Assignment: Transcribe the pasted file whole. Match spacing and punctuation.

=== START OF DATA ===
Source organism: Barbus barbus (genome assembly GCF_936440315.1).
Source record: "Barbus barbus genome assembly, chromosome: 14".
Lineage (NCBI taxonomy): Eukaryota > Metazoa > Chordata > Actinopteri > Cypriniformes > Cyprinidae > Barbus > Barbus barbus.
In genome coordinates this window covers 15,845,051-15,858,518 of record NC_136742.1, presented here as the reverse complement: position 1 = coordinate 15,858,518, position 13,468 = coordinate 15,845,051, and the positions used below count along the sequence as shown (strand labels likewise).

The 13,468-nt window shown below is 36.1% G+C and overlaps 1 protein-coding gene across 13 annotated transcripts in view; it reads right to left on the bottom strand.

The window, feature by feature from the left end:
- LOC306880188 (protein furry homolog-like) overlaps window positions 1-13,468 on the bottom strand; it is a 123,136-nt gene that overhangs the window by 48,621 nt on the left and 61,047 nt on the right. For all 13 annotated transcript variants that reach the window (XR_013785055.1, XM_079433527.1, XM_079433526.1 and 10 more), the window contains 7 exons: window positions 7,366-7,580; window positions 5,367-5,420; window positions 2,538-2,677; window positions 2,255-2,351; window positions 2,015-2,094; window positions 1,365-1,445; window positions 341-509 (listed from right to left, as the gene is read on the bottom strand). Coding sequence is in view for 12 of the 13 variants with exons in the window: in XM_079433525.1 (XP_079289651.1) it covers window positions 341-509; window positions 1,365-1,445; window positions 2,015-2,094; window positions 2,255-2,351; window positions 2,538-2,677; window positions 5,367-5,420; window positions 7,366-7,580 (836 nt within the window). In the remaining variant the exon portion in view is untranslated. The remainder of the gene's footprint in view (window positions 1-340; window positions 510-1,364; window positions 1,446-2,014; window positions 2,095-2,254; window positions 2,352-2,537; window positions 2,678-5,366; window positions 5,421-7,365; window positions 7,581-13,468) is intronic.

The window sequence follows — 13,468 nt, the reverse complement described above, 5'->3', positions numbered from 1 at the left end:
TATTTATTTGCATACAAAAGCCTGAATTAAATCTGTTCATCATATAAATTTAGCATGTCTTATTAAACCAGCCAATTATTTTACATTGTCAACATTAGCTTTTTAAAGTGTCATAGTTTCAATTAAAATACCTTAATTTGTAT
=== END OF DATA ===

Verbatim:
Source organism: Barbus barbus (genome assembly GCF_936440315.1).
Source record: "Barbus barbus genome assembly, chromosome: 14".
Lineage (NCBI taxonomy): Eukaryota > Metazoa > Chordata > Actinopteri > Cypriniformes > Cyprinidae > Barbus > Barbus barbus.
In genome coordinates this window covers 15,845,051-15,858,518 of record NC_136742.1, presented here as the reverse complement: position 1 = coordinate 15,858,518, position 13,468 = coordinate 15,845,051, and the positions used below count along the sequence as shown (strand labels likewise).

The 13,468-nt window shown below is 36.1% G+C and overlaps 1 protein-coding gene across 13 annotated transcripts in view; it reads right to left on the bottom strand.

The window, feature by feature from the left end:
- LOC306880188 (protein furry homolog-like) overlaps window positions 1-13,468 on the bottom strand; it is a 123,136-nt gene that overhangs the window by 48,621 nt on the left and 61,047 nt on the right. For all 13 annotated transcript variants that reach the window (XR_013785055.1, XM_079433527.1, XM_079433526.1 and 10 more), the window contains 7 exons: window positions 7,366-7,580; window positions 5,367-5,420; window positions 2,538-2,677; window positions 2,255-2,351; window positions 2,015-2,094; window positions 1,365-1,445; window positions 341-509 (listed from right to left, as the gene is read on the bottom strand). Coding sequence is in view for 12 of the 13 variants with exons in the window: in XM_079433525.1 (XP_079289651.1) it covers window positions 341-509; window positions 1,365-1,445; window positions 2,015-2,094; window positions 2,255-2,351; window positions 2,538-2,677; window positions 5,367-5,420; window positions 7,366-7,580 (836 nt within the window). In the remaining variant the exon portion in view is untranslated. The remainder of the gene's footprint in view (window positions 1-340; window positions 510-1,364; window positions 1,446-2,014; window positions 2,095-2,254; window positions 2,352-2,537; window positions 2,678-5,366; window positions 5,421-7,365; window positions 7,581-13,468) is intronic.

The window sequence follows — 13,468 nt, the reverse complement described above, 5'->3', positions numbered from 1 at the left end:
TATTTATTTGCATACAAAAGCCTGAATTAAATCTGTTCATCATATAAATTTAGCATGTCTTATTAAACCAGCCAATTATTTTACATTGTCAACATTAGCTTTTTAAAGTGTCATAGTTTCAATTAAAATACCTTAATTTGTAT